In their four years of existence, English Teacher have yet to turn a profit from touring. “We’ve never directly paid ourselves from a gig,” says Whiting. “A headline tour usually comes out with a deficit. The only thing that we ever make any kind of profit on is festivals, because the fees can be higher, but any money left over just goes towards the next outgoings.” A successful show for the group in the past has been defined by whether they can flog enough merch to afford a supermarket food shop.

So how do they survive? “In the world of artists, we’re in a lucky position,” says Whiting. “We try to pay ourselves £500 a month each from the band pot.” However, they’ve been reliant on their advance for this, which is now gone. “We’re now in that stage where we’re gonna have to figure out where that £500 a month is gonna come from,” says Fontaine. “Because the gig fees won’t be able to cover that.” The band estimate that their 16-date UK tour in May will generate roughly £800 profit. But, says Fontaine, “realistically, I don’t think there will be any profit because things always go over budget”.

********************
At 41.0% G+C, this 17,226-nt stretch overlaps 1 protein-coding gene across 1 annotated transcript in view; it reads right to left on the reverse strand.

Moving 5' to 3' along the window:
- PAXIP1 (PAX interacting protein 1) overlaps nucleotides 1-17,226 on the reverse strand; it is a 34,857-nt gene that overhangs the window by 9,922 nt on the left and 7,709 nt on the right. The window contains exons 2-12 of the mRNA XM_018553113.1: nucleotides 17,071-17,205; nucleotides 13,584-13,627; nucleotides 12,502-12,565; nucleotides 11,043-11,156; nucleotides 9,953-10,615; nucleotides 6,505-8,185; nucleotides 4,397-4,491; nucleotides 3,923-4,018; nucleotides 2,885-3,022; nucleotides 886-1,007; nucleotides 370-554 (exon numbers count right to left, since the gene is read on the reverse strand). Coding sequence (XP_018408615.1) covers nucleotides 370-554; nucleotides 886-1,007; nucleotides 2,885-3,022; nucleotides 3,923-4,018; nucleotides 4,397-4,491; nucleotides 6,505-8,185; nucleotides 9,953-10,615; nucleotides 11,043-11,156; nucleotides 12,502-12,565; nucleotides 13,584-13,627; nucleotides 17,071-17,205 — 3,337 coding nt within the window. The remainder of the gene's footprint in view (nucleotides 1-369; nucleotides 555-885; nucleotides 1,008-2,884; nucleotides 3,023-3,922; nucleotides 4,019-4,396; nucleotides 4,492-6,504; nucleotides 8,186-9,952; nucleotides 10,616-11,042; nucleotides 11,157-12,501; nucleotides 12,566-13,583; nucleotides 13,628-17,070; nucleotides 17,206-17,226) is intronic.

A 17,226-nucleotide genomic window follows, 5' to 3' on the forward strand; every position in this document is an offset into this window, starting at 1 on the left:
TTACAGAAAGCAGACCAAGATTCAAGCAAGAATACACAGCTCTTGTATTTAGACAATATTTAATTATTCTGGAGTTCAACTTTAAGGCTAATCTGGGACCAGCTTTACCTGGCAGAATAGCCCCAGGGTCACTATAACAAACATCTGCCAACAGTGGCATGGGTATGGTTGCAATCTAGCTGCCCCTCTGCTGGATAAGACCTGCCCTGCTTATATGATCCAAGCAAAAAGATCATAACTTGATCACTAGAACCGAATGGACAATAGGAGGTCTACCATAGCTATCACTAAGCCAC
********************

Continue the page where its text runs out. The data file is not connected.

For many artists, fees aren’t increasing in line with costs. “There’s been no real incline at all,” says Potts. “For support slots, I don’t think the fees have changed in the last 10 years or so that I’ve been managing, whether that’s £50 at the smaller end or £500 quid for some of the biggest shows.” Fees for headline shows can vary enormously for bands, even on the same tour. Playing a 200-capacity club in Newcastle may land you £600, while a 1,500 cap in London may net you £3,000.